MPs are released from house arrest at compounds in Nay Pyi Taw on February 2, under the patrol of Tatmadaw soldiers. (Frontier)

MPs told to leave but Aung San Suu Kyi, Win Myint remain in custody

The Tatmadaw is yet to comment on the whereabouts of the state counsellor and president, who are said to be under house arrest in Nay Pyi Taw, as chief ministers and others detained early on Monday have been released.

By FRONTIER

The Tatmadaw has continued to release more people detained in Monday’s coup, telling all remaining lawmakers in the Nay Pyi Taw municipal guesthouse this morning to return home within 24 hours, after earlier releasing state and region chief ministers.

The Tatmadaw remains tight-lipped on the whereabouts of senior National League for Democracy leaders who have been detained, including President U Win Myint and State Counsellor Daw Aung San Suu Kyi.

The military seized power in the early hours of Monday morning, quickly installing Vice President U Myint Swe as acting president, who then handed all executive, legislative and judicial authority to Tatmadaw chief Senior General Min Aung Hlaing.

It detained scores of national and regional ministers and lawmakers, along with a handful of members of civil society.

About 4:30pm yesterday, military officers informed lawmakers in Nay Pyi Taw that they could leave the municipal guesthouse where they had been kept under effective house arrest since early Monday morning.

That morning, they had been due to attend the opening session of the new parliament chosen in the November 8 election. The NLD won the vote in a landslide, delivering another humiliating defeat to the military-aligned Union Solidarity and Development Party, which then joined with the Tatmadaw to make unproven claims of widespread fraud – the pretext for Monday’s coup.

Family members and friends gathered at the guesthouse in the evening to collect the MPs, but the NLD representatives, who form the majority, resolved to wait until Saturday to go home. However, at 10am on Wednesday the military-controlled Ministry of Home Affairs ordered them to leave the premises within 24 hours, NLD lawmaker and Central Executive Committee member U Aung Kyi Nyunt told Frontier.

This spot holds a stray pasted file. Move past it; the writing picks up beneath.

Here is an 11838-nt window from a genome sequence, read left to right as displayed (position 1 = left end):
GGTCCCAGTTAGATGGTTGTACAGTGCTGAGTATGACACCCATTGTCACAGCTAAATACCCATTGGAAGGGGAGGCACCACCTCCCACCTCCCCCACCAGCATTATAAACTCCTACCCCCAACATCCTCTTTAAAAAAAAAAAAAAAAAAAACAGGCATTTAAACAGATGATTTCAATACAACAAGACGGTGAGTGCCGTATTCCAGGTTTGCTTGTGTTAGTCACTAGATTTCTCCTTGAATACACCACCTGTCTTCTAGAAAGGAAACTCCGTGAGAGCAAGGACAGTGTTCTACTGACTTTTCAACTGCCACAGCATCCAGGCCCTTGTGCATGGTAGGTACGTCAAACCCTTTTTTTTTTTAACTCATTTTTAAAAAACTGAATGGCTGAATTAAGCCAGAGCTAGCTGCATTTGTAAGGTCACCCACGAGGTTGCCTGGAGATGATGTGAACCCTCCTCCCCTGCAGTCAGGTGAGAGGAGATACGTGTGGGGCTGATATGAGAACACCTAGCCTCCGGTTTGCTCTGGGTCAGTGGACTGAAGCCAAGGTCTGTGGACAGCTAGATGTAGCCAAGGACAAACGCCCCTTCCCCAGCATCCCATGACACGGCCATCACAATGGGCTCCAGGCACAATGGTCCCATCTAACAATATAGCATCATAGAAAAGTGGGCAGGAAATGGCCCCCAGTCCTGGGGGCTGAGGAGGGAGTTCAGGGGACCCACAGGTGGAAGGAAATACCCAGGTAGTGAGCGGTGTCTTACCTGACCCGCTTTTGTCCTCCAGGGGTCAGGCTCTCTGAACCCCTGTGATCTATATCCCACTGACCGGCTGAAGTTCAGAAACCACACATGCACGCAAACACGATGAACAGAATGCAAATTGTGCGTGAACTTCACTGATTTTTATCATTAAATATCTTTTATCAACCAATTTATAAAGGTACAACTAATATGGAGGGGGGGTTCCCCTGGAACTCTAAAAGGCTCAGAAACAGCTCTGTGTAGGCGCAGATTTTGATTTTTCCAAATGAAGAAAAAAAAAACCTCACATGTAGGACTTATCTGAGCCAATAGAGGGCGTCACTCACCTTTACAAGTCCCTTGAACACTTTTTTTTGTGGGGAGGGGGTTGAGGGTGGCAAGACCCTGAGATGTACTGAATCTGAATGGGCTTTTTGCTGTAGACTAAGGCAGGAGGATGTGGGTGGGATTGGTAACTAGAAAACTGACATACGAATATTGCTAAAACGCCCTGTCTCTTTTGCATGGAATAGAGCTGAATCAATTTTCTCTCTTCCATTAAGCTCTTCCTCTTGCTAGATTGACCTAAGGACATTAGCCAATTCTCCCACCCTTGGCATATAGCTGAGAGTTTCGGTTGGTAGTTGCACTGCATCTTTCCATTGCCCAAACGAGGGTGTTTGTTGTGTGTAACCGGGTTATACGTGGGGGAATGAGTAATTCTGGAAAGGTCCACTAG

Almost 400 NLD lawmakers remain in the guesthouse, along with a smaller number of MPs from other parties.

U Tin Tun Naing, the Pyithu Hluttaw representative for Seikgyikanaungto in Yangon Region, said he hoped the public would stand with the NLD representatives. “People will be shaken because our leaders have been arrested. I believe that the party will give instructions. We urge the people to continue to work with us in accordance with these statements,” the lower house MP said.

Among the other lawmakers still at the guesthouse are those from the Shan Nationalities League for Democracy, which won 15 seats in the national parliament. Sai Thiha Kyaw, the Pyithu Hluttaw representative for Mongyai in Shan State, said he would continue to work for the people.

Speaking to Frontier before their release, MPs said they did not sleep on Monday night because of the possibility that they might be arrested.

“Many military vehicles were waiting outside [the guest house compound on Monday] night; we were ready to be arrested but nothing happened,” Pyithu Hluttaw MP Daw Khin San Hlaing (NLD, Pale) told Frontier.

Chief ministers freed

The Tatmadaw has already released many others detained on Monday morning, including a number of chief ministers, state and regional MPs and government officials.

Among them was Kayin State Chief Minister Nang Khin Htwe Myint, who is also an NLD central executive committee member.

She told Frontier that she was taken to a guesthouse in a Tatmadaw cantonment in the state capital, Hpa-an, where the commander read her the statement issued by the military announcing its seizure of power and decision to declare a state of emergency for a year.

Khin Htwe Myint told Frontier that when the commander said the Tatmadaw had seized power because of voting fraud in the election, she told him the accusation was “baseless”.

“We talked for an hour,” she said, adding that her only request was to be taken home.